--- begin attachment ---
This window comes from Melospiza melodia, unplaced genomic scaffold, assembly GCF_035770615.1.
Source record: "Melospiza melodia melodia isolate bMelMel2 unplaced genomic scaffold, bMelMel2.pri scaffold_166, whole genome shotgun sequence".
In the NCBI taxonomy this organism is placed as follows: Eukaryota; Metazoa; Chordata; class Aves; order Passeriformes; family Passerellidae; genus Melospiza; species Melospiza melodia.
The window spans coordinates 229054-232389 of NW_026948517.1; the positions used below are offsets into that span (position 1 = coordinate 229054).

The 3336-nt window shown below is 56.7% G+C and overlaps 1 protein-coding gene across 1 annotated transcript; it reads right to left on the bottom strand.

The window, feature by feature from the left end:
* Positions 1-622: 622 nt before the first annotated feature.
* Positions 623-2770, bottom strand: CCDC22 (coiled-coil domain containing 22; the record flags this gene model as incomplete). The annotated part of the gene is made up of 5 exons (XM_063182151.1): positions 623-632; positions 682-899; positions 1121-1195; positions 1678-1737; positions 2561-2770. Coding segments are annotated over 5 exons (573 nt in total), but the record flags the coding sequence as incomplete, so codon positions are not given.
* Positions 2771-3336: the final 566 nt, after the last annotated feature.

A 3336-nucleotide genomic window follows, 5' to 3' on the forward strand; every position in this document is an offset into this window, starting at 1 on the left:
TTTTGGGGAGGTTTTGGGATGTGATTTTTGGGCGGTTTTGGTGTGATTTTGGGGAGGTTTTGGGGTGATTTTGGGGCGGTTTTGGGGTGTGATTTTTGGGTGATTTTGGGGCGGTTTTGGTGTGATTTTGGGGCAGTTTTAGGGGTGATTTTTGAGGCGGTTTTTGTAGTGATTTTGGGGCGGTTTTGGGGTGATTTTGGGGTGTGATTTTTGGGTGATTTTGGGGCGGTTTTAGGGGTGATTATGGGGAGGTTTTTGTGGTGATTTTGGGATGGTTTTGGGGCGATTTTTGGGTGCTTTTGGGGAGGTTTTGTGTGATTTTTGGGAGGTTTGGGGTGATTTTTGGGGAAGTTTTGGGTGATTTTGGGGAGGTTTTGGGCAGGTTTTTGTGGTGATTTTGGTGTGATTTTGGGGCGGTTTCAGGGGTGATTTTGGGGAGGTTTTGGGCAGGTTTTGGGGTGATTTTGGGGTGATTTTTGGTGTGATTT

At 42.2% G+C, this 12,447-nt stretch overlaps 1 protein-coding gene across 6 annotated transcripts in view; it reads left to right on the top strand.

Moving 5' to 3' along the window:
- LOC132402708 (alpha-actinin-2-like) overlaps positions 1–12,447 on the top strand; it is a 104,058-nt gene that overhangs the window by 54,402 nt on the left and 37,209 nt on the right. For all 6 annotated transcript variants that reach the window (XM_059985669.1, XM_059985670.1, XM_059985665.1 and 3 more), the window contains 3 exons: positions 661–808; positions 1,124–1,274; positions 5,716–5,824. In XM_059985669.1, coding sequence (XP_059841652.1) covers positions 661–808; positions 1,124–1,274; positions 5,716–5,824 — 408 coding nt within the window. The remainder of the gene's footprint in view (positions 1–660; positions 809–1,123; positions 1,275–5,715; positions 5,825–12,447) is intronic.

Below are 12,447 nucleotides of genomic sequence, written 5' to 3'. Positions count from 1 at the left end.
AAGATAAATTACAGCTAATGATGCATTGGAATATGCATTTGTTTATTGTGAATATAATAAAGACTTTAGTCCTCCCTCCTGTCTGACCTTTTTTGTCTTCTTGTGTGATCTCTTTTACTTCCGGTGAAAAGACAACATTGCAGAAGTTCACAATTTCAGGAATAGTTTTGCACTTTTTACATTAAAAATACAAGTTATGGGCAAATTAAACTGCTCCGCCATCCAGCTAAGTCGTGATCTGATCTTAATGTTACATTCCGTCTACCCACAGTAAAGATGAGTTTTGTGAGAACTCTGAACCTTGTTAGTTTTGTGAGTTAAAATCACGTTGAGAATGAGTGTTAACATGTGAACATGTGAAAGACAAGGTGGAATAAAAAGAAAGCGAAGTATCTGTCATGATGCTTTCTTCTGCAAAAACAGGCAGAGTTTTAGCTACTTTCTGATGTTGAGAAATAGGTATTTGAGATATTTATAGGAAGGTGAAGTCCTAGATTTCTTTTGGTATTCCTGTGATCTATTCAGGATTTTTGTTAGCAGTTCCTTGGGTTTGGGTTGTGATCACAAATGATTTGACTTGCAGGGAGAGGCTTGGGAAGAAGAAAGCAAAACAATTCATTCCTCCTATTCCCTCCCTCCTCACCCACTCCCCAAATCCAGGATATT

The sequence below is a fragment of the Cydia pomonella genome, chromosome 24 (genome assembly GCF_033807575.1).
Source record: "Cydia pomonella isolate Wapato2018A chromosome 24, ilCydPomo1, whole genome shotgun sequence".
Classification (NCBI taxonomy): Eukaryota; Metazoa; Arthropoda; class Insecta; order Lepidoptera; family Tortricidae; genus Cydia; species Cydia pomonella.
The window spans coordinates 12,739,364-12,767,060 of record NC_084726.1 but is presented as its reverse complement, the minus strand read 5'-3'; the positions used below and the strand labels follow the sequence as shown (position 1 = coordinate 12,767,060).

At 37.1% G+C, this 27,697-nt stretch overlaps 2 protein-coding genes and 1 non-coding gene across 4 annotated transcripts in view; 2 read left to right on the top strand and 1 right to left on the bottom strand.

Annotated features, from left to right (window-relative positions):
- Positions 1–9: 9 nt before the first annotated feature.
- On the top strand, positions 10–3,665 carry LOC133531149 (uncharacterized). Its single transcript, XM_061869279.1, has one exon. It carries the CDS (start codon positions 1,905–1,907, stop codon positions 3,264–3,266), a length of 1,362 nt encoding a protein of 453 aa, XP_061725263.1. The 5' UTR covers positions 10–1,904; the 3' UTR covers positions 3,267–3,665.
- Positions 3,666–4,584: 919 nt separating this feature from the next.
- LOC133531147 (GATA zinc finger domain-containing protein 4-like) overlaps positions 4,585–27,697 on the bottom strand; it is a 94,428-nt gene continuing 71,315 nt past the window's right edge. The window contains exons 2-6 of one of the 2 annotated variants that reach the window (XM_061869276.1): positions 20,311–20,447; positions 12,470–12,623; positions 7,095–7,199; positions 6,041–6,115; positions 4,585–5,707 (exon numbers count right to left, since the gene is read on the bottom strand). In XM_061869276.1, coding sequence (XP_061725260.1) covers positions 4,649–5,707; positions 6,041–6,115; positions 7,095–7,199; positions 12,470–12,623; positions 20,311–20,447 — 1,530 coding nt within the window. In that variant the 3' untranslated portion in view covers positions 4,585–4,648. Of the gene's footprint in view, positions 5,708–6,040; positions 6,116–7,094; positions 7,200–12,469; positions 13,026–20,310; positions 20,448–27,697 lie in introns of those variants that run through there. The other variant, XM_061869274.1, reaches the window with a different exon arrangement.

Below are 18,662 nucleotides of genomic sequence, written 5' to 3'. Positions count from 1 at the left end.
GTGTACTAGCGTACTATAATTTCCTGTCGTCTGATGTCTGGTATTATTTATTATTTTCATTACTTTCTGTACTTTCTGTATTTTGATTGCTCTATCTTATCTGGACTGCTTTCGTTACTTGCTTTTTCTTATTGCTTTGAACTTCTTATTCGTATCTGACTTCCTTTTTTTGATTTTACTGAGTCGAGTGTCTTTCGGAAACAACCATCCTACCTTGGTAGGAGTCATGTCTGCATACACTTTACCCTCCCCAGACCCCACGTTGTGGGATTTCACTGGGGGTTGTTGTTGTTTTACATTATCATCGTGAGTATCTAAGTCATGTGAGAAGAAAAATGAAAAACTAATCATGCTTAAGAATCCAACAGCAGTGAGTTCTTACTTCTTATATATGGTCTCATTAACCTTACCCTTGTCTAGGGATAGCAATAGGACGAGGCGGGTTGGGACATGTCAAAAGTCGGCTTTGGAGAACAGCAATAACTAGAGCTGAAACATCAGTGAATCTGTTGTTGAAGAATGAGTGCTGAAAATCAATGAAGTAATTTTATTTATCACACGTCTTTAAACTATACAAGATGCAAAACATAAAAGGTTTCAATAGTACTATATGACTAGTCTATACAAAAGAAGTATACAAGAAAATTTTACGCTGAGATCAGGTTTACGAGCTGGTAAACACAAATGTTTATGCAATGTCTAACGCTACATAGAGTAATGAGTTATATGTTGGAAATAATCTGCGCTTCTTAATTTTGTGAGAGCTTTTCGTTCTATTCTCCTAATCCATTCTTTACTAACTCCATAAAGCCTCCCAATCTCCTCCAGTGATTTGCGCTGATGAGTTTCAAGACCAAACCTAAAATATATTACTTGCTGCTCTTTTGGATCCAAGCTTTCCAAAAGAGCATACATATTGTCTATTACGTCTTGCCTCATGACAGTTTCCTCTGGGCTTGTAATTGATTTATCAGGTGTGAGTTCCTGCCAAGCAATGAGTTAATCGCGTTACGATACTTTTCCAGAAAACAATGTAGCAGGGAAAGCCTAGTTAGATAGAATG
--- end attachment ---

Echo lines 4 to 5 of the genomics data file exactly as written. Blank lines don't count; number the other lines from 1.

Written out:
The window spans coordinates 229054-232389 of NW_026948517.1; the positions used below are offsets into that span (position 1 = coordinate 229054).

The 3336-nt window shown below is 56.7% G+C and overlaps 1 protein-coding gene across 1 annotated transcript; it reads right to left on the bottom strand.